Batteries powering MH370's black boxes may have died

Batteries powering MH370's black boxes may have died

Batteries powering MH370's black boxes may have died

Amid fears that batteries of the crashed Malaysian plane's black boxes may have died, authorities today began to narrow the search area in the Indian Ocean to deploy an underwater drone to spot the debris.

Searchers hunting for Flight MH370 have so far failed to find any confirmed clues about the black boxes, as no new signals have been detected since last of the four other signals were heard on April 8.

"Up to 11 military aircraft, one civil aircraft and 14 ships will assist in today's search," the Joint Agency Coordination Centre (JACC) said in a statement, adding the centre of the search areas was set approximately 2,200 km north west of Perth.

China is also planning to deploy its indigenous deep sea manned submersible to locate the wreckage of the Boeing 777.

This work continues in an effort to narrow the underwater search area for when the Autonomous Underwater Vehicle is deployed, JACC said as the search for the missing jet entered into 37th day.

It said the Australian Maritime Safety Authority had planned a visual search area, totalling 57,506 sq km compared to 41,393 sq km yesterday.

In an effort to narrow the underwater search area in which the autonomous underwater vehicle is deployed, JACC said the Australian defence vessel, Ocean Shield, continued more focused sweeps with the towed pinger locator to try and locate further signals related to the black boxes.

Last Wednesday, JACC chief coordinator Angus Houston said the autonomous underwater vehicle Bluefin-21 would be deployed once signals could no longer be detected.

Finding the black boxes is crucial to know what happened on March 8 before the Beijing-bound Malaysia Airlines jet with 239 people, including five Indians, an Indo-Canadian and 154 Chinese nationals, mysteriously vanished after taking off from Kuala Lumpur.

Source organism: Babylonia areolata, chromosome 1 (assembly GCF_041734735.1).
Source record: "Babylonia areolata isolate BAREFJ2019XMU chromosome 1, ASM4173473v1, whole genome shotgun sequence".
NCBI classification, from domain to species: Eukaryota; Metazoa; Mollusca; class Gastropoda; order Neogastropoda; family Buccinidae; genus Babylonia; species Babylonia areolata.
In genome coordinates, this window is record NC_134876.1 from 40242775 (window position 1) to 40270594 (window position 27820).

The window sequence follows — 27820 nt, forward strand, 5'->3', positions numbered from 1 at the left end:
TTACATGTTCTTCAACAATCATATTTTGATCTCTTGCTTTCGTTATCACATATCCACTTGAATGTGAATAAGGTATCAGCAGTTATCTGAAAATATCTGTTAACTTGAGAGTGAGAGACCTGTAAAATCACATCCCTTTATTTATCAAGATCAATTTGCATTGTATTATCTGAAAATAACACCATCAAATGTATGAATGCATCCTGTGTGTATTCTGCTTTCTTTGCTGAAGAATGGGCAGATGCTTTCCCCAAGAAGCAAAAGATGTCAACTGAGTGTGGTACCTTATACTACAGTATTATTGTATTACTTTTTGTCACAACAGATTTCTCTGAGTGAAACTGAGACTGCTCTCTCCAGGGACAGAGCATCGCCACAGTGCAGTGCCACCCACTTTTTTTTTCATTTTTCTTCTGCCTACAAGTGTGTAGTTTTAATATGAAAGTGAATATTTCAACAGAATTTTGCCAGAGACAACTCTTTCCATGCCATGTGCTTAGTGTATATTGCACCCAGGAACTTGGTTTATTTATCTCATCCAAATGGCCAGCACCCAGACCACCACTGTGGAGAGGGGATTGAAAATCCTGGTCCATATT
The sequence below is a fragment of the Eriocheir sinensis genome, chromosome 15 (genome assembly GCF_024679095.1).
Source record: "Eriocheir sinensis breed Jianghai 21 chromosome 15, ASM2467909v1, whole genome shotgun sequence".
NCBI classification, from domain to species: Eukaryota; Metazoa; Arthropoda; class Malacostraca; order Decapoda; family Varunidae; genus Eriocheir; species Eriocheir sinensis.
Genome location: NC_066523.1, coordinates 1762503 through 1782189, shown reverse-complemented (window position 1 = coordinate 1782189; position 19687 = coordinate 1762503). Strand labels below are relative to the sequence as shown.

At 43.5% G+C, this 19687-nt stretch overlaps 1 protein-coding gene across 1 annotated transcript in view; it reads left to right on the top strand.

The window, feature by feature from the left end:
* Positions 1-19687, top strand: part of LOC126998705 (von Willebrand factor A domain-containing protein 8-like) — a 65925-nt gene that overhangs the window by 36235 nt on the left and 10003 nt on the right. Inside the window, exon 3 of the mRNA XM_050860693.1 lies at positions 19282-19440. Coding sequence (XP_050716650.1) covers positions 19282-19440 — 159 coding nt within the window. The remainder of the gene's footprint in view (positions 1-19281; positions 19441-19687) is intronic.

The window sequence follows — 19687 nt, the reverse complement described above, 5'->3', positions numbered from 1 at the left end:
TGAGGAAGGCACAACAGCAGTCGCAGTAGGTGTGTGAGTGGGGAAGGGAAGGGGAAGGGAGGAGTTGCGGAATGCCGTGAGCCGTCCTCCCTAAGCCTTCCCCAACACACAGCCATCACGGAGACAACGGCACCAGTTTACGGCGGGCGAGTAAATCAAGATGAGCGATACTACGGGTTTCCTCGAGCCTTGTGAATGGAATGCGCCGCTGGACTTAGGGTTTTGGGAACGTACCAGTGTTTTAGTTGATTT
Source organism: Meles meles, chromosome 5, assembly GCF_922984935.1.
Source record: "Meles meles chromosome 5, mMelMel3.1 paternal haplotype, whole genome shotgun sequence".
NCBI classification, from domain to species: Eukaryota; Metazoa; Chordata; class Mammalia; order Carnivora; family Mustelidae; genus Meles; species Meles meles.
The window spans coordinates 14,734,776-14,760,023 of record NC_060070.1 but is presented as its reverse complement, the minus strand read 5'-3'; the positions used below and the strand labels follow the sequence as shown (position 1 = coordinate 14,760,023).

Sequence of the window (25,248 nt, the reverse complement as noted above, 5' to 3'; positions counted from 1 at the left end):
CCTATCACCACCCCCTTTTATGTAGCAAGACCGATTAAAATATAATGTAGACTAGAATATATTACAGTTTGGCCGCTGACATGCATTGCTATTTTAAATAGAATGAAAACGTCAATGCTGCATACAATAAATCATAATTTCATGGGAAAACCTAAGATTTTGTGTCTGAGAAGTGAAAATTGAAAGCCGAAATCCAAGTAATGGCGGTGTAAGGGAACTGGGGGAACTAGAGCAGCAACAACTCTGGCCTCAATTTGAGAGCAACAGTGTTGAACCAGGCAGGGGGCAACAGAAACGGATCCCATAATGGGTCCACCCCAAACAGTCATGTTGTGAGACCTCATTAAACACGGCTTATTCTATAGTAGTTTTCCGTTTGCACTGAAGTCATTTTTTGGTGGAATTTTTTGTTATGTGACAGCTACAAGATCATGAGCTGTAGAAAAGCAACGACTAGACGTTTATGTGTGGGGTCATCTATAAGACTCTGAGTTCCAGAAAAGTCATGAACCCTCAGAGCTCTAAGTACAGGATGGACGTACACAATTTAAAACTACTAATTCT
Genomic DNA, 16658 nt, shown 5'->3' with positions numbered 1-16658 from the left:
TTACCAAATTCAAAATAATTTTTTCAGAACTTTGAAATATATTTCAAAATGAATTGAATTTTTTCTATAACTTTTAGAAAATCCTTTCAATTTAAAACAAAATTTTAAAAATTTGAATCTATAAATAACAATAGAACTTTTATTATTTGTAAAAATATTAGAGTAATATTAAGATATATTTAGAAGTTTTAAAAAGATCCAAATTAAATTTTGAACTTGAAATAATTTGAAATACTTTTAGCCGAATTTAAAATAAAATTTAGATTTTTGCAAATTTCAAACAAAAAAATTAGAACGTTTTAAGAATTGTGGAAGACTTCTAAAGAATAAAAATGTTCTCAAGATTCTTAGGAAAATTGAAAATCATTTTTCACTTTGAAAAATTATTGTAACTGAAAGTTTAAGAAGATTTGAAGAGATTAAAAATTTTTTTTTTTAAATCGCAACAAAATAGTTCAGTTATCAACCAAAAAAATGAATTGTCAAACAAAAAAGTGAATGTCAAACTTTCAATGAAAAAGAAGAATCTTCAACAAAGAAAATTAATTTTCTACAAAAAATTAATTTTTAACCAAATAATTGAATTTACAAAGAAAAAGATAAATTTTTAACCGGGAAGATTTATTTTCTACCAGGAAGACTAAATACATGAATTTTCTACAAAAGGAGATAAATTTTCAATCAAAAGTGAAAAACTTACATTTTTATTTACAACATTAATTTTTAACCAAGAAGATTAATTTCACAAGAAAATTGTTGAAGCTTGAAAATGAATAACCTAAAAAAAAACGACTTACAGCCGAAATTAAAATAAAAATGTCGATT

The batteries powering the black boxes are certified to be working for 30 days, but can still provide weak signals for some more days. Stored in a plane's tail, they are designed to begin sending off distinct, high-pitched signals as soon as they come in contact with water.

Australian Prime Minister Tony Abbott yesterday said signals possibly from the black boxes of the ill-fated Malaysian jet were "rapidly fading" and the ongoing massive search for the plane was likely to continue "for a long time".

"Given that the signal from the black box is rapidly fading, what we are now doing is trying to get as many detections as we can so that we can narrow the search area down to as small an area as possible," Abbott said.

"Yes we have very considerably narrowed down the search area but trying to locate anything 4.5 kilometres beneath the surface of the ocean about a thousand kilometres from land is a massive, massive task and it is likely to continue for a long time to come," he said.

China's vessels have been searching in an area of about 25,000 square km, which is in the western part of the search region designated by Australian authorities, said Zhuo Li, an official with the China Maritime Search and Rescue Center.

In the eastern region of about 15,000 square km, vessels from other countries, including Australia, the UK, the US and Malaysia, have been in search, Zhuo added.
By midday today, the center had mobilised 63 merchant ships for assistance in the search, covering about 167,135 square km in total, he said.

The mystery of the missing plane continued to baffle aviation and security authorities who have so far not succeeded in tracking the aircraft despite deploying hi-tech radar and other gadgets even after searching for 37 days.

Meanwhile, Malaysia today said it cannot provide any confirmation about reports that co-pilot Fariq Abdul Hamid made a desperate call from his mobile phone moments before the jet went off the radar.

"Unless we can have verifications, we can't comment on these reports," Acting Transport Minister Hishammuddin Hussein told reporters here.

He said he did not want to speculate on "the realm of the police and other international agencies" probing the case.

"I do not want to disrupt the investigations that are being done now not only by the Malaysian police but the FBI, MI6, Chinese intelligence and other intelligence agencies."

Fariq and Captain Zaharie Ahmad Shah have come under intense scrutiny after the plane mysteriously vanished

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